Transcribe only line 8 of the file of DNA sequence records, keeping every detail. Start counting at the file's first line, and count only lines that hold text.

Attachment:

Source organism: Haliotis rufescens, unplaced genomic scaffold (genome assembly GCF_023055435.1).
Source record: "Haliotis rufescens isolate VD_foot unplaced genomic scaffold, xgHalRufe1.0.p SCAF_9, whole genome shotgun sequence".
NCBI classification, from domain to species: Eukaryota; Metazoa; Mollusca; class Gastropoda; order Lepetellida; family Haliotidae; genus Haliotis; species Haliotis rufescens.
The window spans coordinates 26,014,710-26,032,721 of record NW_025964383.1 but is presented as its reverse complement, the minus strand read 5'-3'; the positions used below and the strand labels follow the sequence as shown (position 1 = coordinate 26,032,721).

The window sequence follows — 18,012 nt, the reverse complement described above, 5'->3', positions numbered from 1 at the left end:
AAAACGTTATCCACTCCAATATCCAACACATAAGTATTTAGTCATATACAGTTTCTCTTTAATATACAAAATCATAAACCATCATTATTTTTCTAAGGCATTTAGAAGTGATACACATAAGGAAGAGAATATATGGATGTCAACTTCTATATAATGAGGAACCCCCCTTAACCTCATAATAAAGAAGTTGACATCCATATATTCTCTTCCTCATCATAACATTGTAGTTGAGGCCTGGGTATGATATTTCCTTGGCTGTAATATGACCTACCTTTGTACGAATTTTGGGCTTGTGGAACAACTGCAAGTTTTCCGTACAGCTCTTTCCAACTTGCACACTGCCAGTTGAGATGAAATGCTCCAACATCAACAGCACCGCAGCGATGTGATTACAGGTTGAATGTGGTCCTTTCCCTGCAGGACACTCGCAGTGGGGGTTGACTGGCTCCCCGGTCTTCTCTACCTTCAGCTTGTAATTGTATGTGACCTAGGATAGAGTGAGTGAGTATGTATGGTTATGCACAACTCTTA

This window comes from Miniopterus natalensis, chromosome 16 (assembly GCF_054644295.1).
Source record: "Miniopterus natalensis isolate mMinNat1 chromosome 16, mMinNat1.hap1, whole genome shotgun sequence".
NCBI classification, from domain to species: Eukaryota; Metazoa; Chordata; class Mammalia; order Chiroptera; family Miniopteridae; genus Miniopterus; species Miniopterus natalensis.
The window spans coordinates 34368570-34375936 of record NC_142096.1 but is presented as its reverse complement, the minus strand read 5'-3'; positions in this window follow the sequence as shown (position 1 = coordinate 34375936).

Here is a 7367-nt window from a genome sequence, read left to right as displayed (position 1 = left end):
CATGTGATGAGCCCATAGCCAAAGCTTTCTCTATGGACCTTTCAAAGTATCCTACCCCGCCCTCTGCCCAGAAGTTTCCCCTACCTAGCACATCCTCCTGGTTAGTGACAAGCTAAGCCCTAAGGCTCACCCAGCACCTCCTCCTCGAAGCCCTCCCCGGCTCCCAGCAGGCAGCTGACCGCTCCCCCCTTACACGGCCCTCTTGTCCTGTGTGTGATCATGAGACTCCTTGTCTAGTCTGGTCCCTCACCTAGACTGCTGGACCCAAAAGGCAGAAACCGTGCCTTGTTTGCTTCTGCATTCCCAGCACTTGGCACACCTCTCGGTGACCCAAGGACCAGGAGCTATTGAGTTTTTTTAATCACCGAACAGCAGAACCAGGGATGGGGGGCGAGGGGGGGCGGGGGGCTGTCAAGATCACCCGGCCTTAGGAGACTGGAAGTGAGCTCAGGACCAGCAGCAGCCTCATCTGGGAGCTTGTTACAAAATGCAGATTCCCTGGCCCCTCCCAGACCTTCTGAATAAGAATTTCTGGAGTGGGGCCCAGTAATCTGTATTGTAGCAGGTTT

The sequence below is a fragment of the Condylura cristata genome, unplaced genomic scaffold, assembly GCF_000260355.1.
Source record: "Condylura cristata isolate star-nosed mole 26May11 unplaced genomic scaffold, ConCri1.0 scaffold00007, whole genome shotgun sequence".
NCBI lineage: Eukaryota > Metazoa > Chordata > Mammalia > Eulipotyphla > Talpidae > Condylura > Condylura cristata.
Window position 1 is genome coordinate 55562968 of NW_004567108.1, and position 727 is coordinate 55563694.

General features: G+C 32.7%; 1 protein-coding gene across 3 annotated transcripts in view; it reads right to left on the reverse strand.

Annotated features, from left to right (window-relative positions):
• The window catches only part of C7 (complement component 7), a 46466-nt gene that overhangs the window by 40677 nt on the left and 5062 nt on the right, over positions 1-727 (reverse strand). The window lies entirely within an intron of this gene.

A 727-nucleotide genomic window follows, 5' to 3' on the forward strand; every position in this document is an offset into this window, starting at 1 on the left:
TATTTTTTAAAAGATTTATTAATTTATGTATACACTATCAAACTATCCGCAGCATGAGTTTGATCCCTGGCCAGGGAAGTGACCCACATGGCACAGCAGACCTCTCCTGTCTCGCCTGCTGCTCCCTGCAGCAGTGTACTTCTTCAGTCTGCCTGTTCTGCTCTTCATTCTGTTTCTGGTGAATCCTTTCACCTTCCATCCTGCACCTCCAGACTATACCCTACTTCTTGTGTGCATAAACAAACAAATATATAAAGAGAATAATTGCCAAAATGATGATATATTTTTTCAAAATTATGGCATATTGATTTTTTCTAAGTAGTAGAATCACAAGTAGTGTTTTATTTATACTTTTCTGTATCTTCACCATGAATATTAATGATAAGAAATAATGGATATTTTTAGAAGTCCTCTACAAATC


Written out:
Source record: "Miniopterus natalensis isolate mMinNat1 chromosome 16, mMinNat1.hap1, whole genome shotgun sequence".